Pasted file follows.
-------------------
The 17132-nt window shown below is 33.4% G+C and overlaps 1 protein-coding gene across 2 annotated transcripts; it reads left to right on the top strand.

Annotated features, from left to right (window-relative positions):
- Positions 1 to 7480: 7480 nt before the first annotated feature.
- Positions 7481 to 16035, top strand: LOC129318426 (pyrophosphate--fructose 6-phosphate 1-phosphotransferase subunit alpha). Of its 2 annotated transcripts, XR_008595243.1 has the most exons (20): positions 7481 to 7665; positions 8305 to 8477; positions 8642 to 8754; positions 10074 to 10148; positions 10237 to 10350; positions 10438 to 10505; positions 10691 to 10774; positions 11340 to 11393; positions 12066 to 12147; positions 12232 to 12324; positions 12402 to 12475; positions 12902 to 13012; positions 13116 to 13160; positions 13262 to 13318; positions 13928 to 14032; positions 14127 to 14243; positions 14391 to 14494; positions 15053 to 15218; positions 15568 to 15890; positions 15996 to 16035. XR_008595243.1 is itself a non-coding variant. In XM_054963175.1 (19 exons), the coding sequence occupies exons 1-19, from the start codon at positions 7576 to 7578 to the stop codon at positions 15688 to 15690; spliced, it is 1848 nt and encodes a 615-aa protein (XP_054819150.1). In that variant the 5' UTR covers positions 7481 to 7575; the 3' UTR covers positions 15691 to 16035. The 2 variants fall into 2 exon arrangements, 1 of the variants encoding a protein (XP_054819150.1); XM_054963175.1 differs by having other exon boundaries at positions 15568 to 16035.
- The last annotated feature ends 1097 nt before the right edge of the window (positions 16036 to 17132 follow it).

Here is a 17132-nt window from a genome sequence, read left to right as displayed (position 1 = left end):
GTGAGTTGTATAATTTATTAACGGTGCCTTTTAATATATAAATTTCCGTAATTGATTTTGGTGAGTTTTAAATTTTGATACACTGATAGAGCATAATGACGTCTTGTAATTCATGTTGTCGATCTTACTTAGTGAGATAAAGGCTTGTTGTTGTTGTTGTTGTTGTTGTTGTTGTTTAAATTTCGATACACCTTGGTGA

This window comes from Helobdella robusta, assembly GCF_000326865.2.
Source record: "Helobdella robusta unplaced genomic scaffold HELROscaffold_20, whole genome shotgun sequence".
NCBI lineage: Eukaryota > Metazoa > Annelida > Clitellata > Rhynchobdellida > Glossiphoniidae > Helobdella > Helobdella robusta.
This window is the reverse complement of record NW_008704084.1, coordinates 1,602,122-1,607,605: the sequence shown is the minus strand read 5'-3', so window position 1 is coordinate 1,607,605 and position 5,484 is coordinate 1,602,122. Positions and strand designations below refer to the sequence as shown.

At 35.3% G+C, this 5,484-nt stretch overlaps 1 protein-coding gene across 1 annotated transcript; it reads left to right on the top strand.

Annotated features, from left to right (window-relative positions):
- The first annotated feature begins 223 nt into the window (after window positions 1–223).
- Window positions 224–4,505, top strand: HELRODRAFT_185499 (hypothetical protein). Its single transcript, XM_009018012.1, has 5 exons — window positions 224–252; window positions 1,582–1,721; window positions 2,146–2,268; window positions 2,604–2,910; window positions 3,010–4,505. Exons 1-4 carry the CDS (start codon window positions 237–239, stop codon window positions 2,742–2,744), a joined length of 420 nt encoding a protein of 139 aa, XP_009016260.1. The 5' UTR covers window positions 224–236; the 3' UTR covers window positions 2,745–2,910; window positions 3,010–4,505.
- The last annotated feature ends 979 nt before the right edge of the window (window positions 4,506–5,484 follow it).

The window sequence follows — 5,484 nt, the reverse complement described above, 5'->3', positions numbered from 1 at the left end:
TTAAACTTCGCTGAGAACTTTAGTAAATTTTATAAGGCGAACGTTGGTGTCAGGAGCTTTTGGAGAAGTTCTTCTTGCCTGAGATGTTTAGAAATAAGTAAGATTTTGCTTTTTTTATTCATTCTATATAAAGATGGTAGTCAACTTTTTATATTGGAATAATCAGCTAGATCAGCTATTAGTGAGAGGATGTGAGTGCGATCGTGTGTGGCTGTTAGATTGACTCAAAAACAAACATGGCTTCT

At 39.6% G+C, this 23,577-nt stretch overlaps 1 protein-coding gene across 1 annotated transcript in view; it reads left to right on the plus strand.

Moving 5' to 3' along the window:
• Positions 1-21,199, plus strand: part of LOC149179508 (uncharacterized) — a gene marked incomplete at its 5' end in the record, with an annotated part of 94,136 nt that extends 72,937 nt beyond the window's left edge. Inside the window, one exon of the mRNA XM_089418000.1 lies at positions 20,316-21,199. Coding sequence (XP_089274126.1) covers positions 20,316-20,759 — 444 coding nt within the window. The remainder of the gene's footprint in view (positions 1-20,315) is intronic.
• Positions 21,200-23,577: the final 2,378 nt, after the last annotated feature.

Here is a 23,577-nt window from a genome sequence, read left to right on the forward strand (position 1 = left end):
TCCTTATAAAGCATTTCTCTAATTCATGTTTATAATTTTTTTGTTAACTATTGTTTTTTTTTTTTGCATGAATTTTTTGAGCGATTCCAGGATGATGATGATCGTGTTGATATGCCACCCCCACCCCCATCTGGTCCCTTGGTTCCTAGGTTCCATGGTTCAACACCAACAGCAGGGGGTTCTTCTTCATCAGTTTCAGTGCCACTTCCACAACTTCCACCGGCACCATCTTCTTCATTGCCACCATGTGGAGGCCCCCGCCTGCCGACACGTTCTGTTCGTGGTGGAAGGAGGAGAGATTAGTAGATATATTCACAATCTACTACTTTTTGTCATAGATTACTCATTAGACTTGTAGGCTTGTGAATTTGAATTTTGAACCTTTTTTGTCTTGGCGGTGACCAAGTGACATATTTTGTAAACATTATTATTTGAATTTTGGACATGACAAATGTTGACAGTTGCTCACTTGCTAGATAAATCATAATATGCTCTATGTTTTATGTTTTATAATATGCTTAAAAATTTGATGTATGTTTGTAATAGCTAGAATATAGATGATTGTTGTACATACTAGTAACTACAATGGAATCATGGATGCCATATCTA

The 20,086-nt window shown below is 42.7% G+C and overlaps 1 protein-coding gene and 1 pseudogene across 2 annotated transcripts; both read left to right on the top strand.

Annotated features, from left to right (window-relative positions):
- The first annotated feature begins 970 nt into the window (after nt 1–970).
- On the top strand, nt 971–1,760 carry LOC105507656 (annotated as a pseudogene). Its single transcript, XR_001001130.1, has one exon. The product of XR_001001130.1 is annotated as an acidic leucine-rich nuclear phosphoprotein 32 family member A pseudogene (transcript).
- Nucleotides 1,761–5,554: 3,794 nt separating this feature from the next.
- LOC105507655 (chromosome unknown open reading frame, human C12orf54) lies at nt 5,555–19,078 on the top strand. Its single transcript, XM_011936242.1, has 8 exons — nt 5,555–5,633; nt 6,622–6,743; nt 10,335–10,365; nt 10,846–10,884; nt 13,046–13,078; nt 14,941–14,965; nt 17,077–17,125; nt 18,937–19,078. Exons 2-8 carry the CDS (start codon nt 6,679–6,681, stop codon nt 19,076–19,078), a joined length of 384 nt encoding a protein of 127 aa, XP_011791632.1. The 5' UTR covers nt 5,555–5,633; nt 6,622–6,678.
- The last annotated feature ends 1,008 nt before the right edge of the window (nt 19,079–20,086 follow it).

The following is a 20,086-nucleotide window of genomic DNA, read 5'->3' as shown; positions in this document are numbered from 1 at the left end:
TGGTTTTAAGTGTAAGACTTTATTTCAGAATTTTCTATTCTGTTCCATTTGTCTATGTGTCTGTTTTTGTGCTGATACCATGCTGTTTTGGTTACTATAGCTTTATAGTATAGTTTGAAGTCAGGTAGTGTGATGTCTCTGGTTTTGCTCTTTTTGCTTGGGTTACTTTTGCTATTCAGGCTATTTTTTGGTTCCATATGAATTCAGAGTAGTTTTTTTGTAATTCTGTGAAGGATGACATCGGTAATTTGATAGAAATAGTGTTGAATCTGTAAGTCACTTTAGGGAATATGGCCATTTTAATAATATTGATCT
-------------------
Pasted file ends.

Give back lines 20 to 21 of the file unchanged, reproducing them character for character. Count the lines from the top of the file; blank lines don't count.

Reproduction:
Moving 5' to 3' along the window:
• Positions 1-21,199, plus strand: part of LOC149179508 (uncharacterized) — a gene marked incomplete at its 5' end in the record, with an annotated part of 94,136 nt that extends 72,937 nt beyond the window's left edge. Inside the window, one exon of the mRNA XM_089418000.1 lies at positions 20,316-21,199. Coding sequence (XP_089274126.1) covers positions 20,316-20,759 — 444 coding nt within the window. The remainder of the gene's footprint in view (positions 1-20,315) is intronic.